Foraging for edible mushrooms in the forests of the Oregon coast led us to this striking King Bolete. Known as the King, Boletes edulis is prized by mushroom enthusiasts everywhere fungi grow. A hugely popular mushroom in the Pacific Northwest also called Porcine or Cep and is gathered from late summer into fall.
Foraging Edible Mushrooms
Edible mushrooms are plentiful in the fields and forests of the coast. This abundance of fungi occurs because of the Pacific oceans moderating influence. Moist air, rain, and warm temperatures create the perfect environment for fungi.
Foraging for mushrooms is a passion for us. We harvest year-round with late summer through December providing the most abundance. We primarily use mushrooms to supplement our food supply but also collect and dry them for medicine and bushcraft application.
Harvesting Mushrooms on Public Lands
The USFS and BLM lands are good areas to begin discovering and forage for mushrooms. For our area, the Siuslaw National Forest is close with good areas to mushroom. No harvest permit is required on the Siuslaw for personal use. However, there are limits to how much you can harvest.
What the rain brings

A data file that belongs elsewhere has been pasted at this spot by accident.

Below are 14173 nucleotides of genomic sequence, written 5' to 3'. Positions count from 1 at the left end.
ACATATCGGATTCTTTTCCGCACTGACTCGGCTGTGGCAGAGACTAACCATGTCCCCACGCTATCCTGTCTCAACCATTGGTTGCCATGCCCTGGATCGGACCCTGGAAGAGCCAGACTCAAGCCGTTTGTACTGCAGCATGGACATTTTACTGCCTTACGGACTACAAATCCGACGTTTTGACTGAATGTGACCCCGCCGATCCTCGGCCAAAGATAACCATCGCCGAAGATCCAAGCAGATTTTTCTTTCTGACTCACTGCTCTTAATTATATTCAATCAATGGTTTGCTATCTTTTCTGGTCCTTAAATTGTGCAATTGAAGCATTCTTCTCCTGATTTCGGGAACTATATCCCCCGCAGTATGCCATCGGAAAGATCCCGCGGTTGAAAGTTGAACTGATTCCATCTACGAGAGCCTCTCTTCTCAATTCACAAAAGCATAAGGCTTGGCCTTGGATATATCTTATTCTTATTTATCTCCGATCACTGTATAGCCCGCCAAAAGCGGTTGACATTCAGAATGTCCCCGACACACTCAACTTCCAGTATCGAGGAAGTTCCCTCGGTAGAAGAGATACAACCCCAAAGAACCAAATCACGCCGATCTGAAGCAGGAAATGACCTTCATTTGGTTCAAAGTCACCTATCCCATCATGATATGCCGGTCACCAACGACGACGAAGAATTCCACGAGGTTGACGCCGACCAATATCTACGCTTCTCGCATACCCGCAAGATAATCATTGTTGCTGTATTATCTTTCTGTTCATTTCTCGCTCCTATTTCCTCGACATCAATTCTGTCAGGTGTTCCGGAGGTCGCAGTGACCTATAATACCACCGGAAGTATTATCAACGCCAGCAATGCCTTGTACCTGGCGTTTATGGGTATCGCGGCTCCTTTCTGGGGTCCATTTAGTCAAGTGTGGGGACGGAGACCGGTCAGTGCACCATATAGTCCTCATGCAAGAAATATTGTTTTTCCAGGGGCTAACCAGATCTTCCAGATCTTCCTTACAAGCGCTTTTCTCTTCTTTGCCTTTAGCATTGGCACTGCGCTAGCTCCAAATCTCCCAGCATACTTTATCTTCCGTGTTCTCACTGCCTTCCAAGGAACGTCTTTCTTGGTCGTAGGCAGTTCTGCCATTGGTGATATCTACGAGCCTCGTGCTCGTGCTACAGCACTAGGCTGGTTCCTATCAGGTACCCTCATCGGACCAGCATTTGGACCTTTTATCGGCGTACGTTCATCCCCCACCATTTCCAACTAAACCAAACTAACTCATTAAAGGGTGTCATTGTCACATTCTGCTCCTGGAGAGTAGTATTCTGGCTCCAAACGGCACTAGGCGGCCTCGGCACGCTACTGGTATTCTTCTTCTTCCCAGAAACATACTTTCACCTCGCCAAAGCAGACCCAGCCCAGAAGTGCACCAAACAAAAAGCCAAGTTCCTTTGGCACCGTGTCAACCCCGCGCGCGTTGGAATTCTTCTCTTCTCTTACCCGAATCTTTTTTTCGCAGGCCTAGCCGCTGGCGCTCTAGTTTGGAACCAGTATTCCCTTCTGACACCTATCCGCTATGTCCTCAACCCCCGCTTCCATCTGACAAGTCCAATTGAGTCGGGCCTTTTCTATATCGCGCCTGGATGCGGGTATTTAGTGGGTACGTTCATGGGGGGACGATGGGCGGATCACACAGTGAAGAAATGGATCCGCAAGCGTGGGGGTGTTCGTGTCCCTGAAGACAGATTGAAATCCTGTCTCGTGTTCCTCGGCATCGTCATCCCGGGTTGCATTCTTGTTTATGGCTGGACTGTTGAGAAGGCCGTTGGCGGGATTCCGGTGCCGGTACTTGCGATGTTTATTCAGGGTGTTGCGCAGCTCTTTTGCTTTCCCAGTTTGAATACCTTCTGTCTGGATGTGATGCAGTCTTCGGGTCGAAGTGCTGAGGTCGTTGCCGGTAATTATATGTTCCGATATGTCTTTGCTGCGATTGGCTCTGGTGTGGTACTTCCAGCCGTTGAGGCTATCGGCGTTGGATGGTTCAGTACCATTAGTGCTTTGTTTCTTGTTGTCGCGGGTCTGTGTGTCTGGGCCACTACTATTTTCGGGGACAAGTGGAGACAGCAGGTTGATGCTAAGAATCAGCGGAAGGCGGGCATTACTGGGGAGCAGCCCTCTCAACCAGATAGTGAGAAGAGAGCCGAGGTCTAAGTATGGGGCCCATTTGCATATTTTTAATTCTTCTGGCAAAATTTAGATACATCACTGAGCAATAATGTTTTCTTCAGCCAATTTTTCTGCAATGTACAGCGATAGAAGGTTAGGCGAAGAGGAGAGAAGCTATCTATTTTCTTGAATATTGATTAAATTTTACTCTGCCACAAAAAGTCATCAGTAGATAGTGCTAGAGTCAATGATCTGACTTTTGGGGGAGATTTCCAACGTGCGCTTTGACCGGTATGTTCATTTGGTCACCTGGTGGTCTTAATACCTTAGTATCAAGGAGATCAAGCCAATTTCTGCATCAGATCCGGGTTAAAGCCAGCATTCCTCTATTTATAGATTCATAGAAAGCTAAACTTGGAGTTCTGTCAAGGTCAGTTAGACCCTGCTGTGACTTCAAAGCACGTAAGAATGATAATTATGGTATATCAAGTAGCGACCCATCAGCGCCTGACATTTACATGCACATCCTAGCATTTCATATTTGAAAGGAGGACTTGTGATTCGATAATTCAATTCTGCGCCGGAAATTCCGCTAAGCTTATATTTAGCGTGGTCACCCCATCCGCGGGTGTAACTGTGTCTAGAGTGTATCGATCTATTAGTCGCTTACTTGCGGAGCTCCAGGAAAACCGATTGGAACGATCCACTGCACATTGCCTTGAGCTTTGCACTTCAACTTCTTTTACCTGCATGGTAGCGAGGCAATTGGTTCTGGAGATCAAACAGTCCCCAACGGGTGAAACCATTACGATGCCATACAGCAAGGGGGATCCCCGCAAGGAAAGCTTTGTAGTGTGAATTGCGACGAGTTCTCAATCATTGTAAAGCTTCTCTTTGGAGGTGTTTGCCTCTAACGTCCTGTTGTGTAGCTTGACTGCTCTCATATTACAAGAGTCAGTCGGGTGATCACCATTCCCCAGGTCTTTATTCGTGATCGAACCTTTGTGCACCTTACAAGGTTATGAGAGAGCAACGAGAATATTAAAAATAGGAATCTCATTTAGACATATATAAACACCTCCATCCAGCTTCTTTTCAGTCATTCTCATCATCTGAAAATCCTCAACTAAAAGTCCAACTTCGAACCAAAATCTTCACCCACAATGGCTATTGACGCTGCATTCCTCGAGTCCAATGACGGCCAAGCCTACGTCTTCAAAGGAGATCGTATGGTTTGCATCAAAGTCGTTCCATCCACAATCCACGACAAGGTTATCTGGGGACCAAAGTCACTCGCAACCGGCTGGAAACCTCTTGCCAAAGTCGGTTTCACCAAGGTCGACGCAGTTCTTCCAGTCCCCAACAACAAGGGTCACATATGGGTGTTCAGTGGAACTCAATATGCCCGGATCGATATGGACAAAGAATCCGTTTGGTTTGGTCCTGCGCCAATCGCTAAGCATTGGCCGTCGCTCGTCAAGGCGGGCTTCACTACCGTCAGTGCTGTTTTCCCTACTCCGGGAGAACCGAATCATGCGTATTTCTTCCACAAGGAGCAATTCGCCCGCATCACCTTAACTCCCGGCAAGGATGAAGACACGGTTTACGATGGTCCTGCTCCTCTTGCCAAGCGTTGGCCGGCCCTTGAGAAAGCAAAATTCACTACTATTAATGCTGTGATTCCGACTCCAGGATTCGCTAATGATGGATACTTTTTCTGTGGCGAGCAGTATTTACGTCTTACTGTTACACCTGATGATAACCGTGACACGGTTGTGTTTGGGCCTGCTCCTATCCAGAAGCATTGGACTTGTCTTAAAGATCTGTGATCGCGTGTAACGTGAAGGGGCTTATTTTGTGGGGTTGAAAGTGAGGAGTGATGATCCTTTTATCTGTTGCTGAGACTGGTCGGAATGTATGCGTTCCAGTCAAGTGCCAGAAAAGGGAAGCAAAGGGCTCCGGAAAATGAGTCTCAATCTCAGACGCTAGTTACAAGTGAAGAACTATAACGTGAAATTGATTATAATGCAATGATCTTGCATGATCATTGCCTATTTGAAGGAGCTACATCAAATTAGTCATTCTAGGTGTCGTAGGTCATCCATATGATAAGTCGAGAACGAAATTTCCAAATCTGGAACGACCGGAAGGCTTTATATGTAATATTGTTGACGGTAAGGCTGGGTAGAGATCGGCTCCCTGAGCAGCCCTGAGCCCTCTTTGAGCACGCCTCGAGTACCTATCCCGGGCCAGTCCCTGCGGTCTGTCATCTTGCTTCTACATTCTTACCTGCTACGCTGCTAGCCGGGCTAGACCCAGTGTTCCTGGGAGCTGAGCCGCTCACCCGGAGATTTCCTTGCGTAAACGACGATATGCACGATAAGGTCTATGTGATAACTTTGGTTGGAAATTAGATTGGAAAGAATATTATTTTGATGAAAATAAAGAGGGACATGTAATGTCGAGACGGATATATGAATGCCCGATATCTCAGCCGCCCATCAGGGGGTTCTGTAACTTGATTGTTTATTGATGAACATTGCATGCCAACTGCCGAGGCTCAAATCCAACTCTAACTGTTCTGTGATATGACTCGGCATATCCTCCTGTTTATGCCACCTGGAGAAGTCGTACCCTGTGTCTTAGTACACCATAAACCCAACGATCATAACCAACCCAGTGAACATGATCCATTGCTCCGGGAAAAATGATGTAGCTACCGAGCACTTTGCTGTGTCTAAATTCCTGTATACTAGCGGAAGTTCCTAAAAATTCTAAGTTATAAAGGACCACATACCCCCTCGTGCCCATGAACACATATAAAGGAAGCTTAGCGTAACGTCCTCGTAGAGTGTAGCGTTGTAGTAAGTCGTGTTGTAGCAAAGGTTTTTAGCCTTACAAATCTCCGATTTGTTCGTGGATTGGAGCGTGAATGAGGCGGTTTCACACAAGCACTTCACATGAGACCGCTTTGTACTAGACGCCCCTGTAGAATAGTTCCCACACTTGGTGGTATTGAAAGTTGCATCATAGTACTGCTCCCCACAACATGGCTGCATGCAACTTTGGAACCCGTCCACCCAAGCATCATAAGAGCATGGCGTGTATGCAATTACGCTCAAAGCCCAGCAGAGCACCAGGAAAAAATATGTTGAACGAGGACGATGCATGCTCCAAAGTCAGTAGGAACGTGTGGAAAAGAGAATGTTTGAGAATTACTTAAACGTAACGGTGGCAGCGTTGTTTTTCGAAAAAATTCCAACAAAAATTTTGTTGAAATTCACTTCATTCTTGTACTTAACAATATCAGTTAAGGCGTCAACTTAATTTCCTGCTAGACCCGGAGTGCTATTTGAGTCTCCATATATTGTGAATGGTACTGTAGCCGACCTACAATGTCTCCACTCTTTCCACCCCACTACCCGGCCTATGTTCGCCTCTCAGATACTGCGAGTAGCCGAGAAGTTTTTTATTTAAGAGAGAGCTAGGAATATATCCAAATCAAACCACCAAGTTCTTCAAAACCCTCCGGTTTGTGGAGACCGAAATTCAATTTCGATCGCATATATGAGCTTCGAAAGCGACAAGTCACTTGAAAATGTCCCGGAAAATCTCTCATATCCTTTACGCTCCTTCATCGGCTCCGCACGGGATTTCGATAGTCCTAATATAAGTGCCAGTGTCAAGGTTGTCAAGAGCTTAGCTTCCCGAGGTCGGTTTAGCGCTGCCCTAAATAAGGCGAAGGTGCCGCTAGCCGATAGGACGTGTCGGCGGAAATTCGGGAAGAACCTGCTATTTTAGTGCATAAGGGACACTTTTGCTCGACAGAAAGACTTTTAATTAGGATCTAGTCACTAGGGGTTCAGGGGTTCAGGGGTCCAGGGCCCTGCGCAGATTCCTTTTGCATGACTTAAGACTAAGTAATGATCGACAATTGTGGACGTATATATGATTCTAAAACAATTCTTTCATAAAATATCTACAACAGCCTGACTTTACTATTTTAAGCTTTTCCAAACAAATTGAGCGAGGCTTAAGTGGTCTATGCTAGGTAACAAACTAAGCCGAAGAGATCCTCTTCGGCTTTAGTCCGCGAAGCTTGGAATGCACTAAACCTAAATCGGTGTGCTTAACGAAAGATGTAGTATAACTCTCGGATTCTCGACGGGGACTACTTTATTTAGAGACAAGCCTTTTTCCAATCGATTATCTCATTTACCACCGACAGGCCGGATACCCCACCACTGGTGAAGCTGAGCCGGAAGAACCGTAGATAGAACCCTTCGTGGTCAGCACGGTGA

Mushrooms come in a dizzying array of shapes, sizes, and colors. In fact, some mushrooms such as the woody Polypore's, are too tough to eat. But have uses for health and outdoor survival application. Moreover, the edible varieties of mushrooms are nutritional and delicious.
The Oregon coast is rich in edible and useful fungi. The winter mushrooms we gather include Chanterelle, Hedge Hog, and Yellow Foot. A medley of winter mushrooms are added to the cooking pot.
The Lobster Mushroom
During early August, a fascinating mushroom starts to flower along the forest floor.
A mottled white with a pinkish tinge to pale yellow when first blooming to a rich lobster red as it matures. This mushroom has a distinct strong seafood aroma which becomes stronger with age.
A name that both implies its color, red as a Lobster, and taste, distinctly seafood. Hypomyces lactifluorum, the Lobster, is a prized edible fungus for mushroom foragers to discerning Chefs of the Pacific Northwest.
The truly fascinating and somewhat creepy story of the Lobster is it is a parasitic fungus that transforms the Short-Stemmed Russula mushroom, Russula brevipes, into the non-gilled Hypomyces lactifluorum.
Weird, right? To learn more about the parasitic transformation of the Short-Stemmed Russula visit the information site Wikipedia.
King of the forest
In conclusion. Mushrooms are king on the Oregon coast. Native plants that present the curious forager with a lifetime of enjoyment. Culinary delight, medicine, and plain fun. These amazing plants keeps us interested and active year after year.
“It is possible to live without gold and silver,
And one can resist the temptations of seductive women,
But to abstain from eating mushrooms is difficult.” Poem by Latin poet Martial (43-104 AD)
Follow Lifesong Wilderness Adventures on Instagram for a variety fungi photo's.
Mushroom books we recommend
- Paul Stamets - Mycelium Running.
- What the Rain Brings and More - David Arora. This is my recommended field guide.
- Mushrooms of the Pacific Northwest by Steve Trudell & Joe Ammirati.